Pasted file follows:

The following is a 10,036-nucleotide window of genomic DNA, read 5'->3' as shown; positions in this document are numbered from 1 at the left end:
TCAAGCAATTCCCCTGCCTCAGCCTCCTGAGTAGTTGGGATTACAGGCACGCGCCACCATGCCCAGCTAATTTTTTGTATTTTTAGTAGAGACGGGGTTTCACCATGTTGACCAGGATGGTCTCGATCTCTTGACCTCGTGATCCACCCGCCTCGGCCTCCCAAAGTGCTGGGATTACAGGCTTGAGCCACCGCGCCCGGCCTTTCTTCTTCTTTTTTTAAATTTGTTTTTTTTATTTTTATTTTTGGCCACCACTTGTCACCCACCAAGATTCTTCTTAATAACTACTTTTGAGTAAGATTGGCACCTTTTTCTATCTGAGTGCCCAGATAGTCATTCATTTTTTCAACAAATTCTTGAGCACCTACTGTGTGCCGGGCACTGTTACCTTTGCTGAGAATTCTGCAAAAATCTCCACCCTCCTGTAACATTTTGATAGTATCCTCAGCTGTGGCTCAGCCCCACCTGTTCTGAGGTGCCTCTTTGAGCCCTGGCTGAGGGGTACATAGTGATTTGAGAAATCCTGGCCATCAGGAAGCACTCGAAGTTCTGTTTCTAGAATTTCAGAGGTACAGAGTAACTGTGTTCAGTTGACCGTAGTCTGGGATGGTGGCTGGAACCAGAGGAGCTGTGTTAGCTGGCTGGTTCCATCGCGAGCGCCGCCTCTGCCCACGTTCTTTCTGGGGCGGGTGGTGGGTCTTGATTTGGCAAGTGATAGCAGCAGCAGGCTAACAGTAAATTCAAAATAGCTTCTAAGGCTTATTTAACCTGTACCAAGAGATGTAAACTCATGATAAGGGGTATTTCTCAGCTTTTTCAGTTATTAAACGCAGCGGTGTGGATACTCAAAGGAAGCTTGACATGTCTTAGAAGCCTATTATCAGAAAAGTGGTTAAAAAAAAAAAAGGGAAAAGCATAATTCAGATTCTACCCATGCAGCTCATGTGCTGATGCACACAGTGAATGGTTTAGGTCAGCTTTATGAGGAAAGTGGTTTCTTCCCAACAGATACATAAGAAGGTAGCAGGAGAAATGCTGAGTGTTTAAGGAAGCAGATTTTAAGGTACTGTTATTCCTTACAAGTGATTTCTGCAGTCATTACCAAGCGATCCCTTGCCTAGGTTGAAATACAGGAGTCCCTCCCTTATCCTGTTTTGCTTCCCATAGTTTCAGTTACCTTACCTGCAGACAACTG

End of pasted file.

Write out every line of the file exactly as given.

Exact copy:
The following is a 10,036-nucleotide window of genomic DNA, read 5'->3' as shown; positions in this document are numbered from 1 at the left end:
TCAAGCAATTCCCCTGCCTCAGCCTCCTGAGTAGTTGGGATTACAGGCACGCGCCACCATGCCCAGCTAATTTTTTGTATTTTTAGTAGAGACGGGGTTTCACCATGTTGACCAGGATGGTCTCGATCTCTTGACCTCGTGATCCACCCGCCTCGGCCTCCCAAAGTGCTGGGATTACAGGCTTGAGCCACCGCGCCCGGCCTTTCTTCTTCTTTTTTTAAATTTGTTTTTTTTATTTTTATTTTTGGCCACCACTTGTCACCCACCAAGATTCTTCTTAATAACTACTTTTGAGTAAGATTGGCACCTTTTTCTATCTGAGTGCCCAGATAGTCATTCATTTTTTCAACAAATTCTTGAGCACCTACTGTGTGCCGGGCACTGTTACCTTTGCTGAGAATTCTGCAAAAATCTCCACCCTCCTGTAACATTTTGATAGTATCCTCAGCTGTGGCTCAGCCCCACCTGTTCTGAGGTGCCTCTTTGAGCCCTGGCTGAGGGGTACATAGTGATTTGAGAAATCCTGGCCATCAGGAAGCACTCGAAGTTCTGTTTCTAGAATTTCAGAGGTACAGAGTAACTGTGTTCAGTTGACCGTAGTCTGGGATGGTGGCTGGAACCAGAGGAGCTGTGTTAGCTGGCTGGTTCCATCGCGAGCGCCGCCTCTGCCCACGTTCTTTCTGGGGCGGGTGGTGGGTCTTGATTTGGCAAGTGATAGCAGCAGCAGGCTAACAGTAAATTCAAAATAGCTTCTAAGGCTTATTTAACCTGTACCAAGAGATGTAAACTCATGATAAGGGGTATTTCTCAGCTTTTTCAGTTATTAAACGCAGCGGTGTGGATACTCAAAGGAAGCTTGACATGTCTTAGAAGCCTATTATCAGAAAAGTGGTTAAAAAAAAAAAAGGGAAAAGCATAATTCAGATTCTACCCATGCAGCTCATGTGCTGATGCACACAGTGAATGGTTTAGGTCAGCTTTATGAGGAAAGTGGTTTCTTCCCAACAGATACATAAGAAGGTAGCAGGAGAAATGCTGAGTGTTTAAGGAAGCAGATTTTAAGGTACTGTTATTCCTTACAAGTGATTTCTGCAGTCATTACCAAGCGATCCCTTGCCTAGGTTGAAATACAGGAGTCCCTCCCTTATCCTGTTTTGCTTCCCATAGTTTCAGTTACCTTACCTGCAGACAACTG